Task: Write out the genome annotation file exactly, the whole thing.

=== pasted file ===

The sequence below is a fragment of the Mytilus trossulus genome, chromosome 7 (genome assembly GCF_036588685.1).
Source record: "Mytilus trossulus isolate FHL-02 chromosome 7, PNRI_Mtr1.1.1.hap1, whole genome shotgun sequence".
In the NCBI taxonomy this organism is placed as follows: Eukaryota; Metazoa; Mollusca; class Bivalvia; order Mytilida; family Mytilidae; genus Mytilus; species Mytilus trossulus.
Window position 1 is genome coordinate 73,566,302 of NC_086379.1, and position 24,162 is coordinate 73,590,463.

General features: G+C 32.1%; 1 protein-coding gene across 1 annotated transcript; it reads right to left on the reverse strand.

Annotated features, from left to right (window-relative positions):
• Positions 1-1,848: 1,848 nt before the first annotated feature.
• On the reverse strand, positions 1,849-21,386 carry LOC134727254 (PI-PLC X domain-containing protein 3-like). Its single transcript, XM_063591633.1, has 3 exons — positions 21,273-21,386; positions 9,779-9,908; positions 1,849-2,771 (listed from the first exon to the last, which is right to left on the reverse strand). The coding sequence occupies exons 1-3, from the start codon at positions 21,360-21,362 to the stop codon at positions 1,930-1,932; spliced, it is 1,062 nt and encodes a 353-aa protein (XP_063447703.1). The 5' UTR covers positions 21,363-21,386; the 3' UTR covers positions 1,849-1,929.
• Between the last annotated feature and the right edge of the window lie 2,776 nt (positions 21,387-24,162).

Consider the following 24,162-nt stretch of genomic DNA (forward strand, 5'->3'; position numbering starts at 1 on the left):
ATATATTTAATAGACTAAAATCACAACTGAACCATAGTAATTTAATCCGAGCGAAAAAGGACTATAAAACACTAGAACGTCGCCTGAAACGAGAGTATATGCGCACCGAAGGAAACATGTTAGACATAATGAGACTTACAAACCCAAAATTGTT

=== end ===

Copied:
The sequence below is a fragment of the Mytilus trossulus genome, chromosome 7 (genome assembly GCF_036588685.1).
Source record: "Mytilus trossulus isolate FHL-02 chromosome 7, PNRI_Mtr1.1.1.hap1, whole genome shotgun sequence".
In the NCBI taxonomy this organism is placed as follows: Eukaryota; Metazoa; Mollusca; class Bivalvia; order Mytilida; family Mytilidae; genus Mytilus; species Mytilus trossulus.
Window position 1 is genome coordinate 73,566,302 of NC_086379.1, and position 24,162 is coordinate 73,590,463.

General features: G+C 32.1%; 1 protein-coding gene across 1 annotated transcript; it reads right to left on the reverse strand.

Annotated features, from left to right (window-relative positions):
• Positions 1-1,848: 1,848 nt before the first annotated feature.
• On the reverse strand, positions 1,849-21,386 carry LOC134727254 (PI-PLC X domain-containing protein 3-like). Its single transcript, XM_063591633.1, has 3 exons — positions 21,273-21,386; positions 9,779-9,908; positions 1,849-2,771 (listed from the first exon to the last, which is right to left on the reverse strand). The coding sequence occupies exons 1-3, from the start codon at positions 21,360-21,362 to the stop codon at positions 1,930-1,932; spliced, it is 1,062 nt and encodes a 353-aa protein (XP_063447703.1). The 5' UTR covers positions 21,363-21,386; the 3' UTR covers positions 1,849-1,929.
• Between the last annotated feature and the right edge of the window lie 2,776 nt (positions 21,387-24,162).

Consider the following 24,162-nt stretch of genomic DNA (forward strand, 5'->3'; position numbering starts at 1 on the left):
ATATATTTAATAGACTAAAATCACAACTGAACCATAGTAATTTAATCCGAGCGAAAAAGGACTATAAAACACTAGAACGTCGCCTGAAACGAGAGTATATGCGCACCGAAGGAAACATGTTAGACATAATGAGACTTACAAACCCAAAATTGTT